Contract negotiations began last week between the American Postal Workers Union (APWU), representing 200,000 postal workers and retirees, and the United States Postal Service (USPS). Postal banking is on the table and, as a utility that could provide affordable banking services in every community, it represents a national nonprofit public option to the private, for-profit banking system.
One out of four American families are underserved by the existing system of private banking. The number is worse for working minority families, with 53.6% of African-American and 46.4% of Latino households unbanked or underbanked. The financially underserved pay an average of $3,029 per household each year in interest and fees for money transfer and credit services provided by Alternative Financial Service Providers (AFSPs), which are typically for-profit and unregulated.
In 2013 the number of federally-insured financial institutions fell to its lowest level since 1934. Many of these were community banks. AFSPs, better known as “check cashing” stores or “payday lenders” have taken their place. There are now more check cashing and payday lending storefronts in the USA than there are Starbucks and McDonalds combined.
And, there is no public banking option in the United States. The opportunity in these contract negotiations is for the APWU to win the right to affordable banking for Americans.
The most common reason people are unbanked is that they don't have enough money to meet minimum balance requirements and/or avoid overdraft fees. This can be uniquely addressed by a postal bank, something widely available in other developed countries. While the U.S. Postal Service has provided money delivery services since the Civil War (and even provided savings deposit accounts from 1911 to 1967), it has limited its services to the physical delivery of payment claims for money orders and remittances.
Automation of this process – much like the new Digital Wallet program partnership with Dwolla and Paypal, announced on Feb. 18 by the U.S. Treasury Department’s Bureau of the Fiscal Service – could provide near real-time settlements of person-to-person payments, bill payments, account transfers, and other fee generating services. This would ensure that the existing money delivery – what the banking industry calls “payment” services – provided by the USPS remain relevant, safe, and cost-effective.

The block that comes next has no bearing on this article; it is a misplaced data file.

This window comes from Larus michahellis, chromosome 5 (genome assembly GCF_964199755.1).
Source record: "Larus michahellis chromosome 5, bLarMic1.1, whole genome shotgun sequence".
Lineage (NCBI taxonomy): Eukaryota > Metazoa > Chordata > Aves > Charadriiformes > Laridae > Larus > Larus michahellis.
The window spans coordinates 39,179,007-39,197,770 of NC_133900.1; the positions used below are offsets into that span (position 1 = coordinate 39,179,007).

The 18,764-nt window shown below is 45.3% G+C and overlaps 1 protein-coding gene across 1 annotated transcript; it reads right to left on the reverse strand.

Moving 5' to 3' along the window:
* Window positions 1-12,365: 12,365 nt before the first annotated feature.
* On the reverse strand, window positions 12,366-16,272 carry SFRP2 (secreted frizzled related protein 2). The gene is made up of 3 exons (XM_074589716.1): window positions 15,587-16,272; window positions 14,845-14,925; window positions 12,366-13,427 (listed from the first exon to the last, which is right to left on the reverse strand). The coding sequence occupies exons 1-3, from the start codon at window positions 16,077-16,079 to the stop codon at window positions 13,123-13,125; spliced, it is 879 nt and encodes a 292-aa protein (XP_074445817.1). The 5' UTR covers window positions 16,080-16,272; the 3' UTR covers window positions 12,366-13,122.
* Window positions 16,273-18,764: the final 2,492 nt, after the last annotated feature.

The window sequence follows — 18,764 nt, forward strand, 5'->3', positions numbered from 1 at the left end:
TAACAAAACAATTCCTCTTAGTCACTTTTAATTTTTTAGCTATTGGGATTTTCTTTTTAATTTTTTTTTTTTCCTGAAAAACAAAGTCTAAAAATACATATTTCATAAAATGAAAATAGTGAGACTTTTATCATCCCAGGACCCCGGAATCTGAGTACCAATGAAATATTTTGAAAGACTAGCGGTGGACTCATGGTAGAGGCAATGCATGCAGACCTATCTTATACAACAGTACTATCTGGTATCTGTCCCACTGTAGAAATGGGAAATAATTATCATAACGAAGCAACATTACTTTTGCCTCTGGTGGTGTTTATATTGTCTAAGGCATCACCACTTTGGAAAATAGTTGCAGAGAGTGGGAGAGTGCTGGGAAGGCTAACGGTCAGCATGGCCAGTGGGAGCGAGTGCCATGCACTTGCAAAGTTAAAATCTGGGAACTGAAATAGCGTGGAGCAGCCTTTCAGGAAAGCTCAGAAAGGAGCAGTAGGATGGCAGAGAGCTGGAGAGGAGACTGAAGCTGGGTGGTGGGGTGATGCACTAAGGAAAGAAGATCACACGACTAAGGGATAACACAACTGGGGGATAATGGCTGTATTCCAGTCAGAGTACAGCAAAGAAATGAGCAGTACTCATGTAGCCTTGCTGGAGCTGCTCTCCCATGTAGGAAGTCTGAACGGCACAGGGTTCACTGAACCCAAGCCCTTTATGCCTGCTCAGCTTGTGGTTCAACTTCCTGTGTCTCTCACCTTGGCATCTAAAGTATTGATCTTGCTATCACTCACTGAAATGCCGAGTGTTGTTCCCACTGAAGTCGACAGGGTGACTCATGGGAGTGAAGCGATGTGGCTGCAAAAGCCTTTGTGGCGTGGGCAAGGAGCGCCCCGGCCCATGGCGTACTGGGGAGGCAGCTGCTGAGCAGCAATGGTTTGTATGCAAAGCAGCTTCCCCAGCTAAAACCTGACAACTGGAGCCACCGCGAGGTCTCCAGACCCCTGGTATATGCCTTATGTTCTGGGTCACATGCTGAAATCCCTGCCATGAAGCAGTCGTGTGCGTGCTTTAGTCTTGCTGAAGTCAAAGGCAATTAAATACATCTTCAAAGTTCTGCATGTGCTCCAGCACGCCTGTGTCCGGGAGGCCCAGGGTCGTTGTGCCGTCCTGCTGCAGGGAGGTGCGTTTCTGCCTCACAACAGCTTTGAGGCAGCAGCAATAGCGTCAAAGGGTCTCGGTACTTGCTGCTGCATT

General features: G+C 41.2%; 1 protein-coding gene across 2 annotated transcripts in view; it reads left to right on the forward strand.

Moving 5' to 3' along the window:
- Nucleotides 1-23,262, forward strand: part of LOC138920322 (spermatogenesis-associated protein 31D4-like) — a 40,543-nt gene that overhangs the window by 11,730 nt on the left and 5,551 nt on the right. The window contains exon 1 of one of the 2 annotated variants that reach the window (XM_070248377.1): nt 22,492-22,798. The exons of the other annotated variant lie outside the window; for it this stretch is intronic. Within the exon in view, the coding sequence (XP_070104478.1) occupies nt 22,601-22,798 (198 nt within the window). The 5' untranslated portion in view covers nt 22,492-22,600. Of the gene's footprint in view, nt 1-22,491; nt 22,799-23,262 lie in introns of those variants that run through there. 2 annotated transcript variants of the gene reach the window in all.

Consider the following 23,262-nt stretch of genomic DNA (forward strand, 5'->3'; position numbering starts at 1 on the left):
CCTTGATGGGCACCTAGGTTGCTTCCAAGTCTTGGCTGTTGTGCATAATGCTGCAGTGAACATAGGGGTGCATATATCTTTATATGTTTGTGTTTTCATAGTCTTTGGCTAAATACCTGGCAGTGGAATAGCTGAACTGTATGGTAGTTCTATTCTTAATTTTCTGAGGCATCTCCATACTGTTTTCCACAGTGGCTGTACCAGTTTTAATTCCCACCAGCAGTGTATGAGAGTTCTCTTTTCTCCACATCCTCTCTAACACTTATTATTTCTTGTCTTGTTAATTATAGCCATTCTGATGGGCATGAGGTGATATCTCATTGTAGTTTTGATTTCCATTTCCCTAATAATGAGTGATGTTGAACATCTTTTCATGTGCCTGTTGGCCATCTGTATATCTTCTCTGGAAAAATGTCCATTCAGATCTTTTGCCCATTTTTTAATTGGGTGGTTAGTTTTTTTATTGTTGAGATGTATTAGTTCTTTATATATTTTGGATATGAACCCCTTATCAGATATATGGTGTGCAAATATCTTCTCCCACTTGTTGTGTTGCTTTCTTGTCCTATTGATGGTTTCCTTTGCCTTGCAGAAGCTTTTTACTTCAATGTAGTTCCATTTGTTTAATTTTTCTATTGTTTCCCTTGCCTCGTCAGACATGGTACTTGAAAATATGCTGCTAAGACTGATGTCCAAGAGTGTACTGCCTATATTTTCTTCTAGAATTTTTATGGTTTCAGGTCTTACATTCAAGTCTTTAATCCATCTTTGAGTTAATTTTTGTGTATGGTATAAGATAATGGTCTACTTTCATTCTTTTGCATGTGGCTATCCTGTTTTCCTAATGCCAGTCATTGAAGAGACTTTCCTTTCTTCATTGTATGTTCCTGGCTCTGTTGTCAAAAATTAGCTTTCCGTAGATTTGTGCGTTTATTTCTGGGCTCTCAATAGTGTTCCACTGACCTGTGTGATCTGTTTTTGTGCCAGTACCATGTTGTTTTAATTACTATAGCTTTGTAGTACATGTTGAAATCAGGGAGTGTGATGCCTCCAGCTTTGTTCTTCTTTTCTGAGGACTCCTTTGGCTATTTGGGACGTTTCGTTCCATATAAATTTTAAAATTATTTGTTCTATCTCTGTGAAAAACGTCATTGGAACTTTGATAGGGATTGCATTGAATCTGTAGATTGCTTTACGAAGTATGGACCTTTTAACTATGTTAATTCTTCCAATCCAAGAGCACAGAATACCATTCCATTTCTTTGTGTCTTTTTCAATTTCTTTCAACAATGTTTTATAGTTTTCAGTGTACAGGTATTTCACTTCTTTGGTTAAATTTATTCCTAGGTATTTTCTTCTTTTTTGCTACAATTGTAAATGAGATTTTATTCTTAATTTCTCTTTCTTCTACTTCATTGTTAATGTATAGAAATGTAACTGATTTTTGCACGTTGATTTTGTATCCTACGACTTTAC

Automation of money delivery services and near real-time settlement would go a long way towards putting money into the accounts of people who need it the most, and may even alleviate the need for credit services. After all, payday loans are based on the idea that money has been earned and is owed to a person, but they have yet to receive it.
However, short-term credit will always be needed by some and, should the USPS offer basic credit products, there is an opportunity to help the underbanked re-establish their credit. Successful repayment can go a long way towards credit repair for those who need it. The USPS could begin developing new products in partnership with regional non-profit credit unions that would help to move people from being underbanked to being full participants in our banking system.
Full participation would consist of having a basic bank account with the postal service, using electronic payment services to transfer money and to pay bills, and use of a public/private partnership with other non-profit organizations for credit services. The USPS can even get back in the business of selling savings bonds, with this money used to fund state infrastructure projects. This kind of vision and leadership, oftentimes lacking by our politicians, is what the USPS management can provide to our communities.
At the beginning of the negotiations the APWU issued a statement supporting, along with issues such as fair wages and benefits, "bold improvements in customer services, such as postal banking, the sale of licenses, and the addition of public notary services, along with a proposal for longer and more convenient hours for customers to allow USPS to capture a greater share of the growing ecommerce market."
Highlighting the growing public interest in these negotiations, actor-activist Danny Glover joined the APWU at the opening session. “I am here on behalf of all the workers that provide an extraordinary service to the community, extraordinary leadership in the community,” said Mr. Glover. He represented the widespread sentiment that the U.S. Postal Service belongs to the people and, as a national treasure enshrined in the Constitution and predating all three branches of the U.S. government, it deserves both protection and expansion.
Expansion into postal banking is one option on the table that would deliver America out of a system that does not serve one out of four working American families.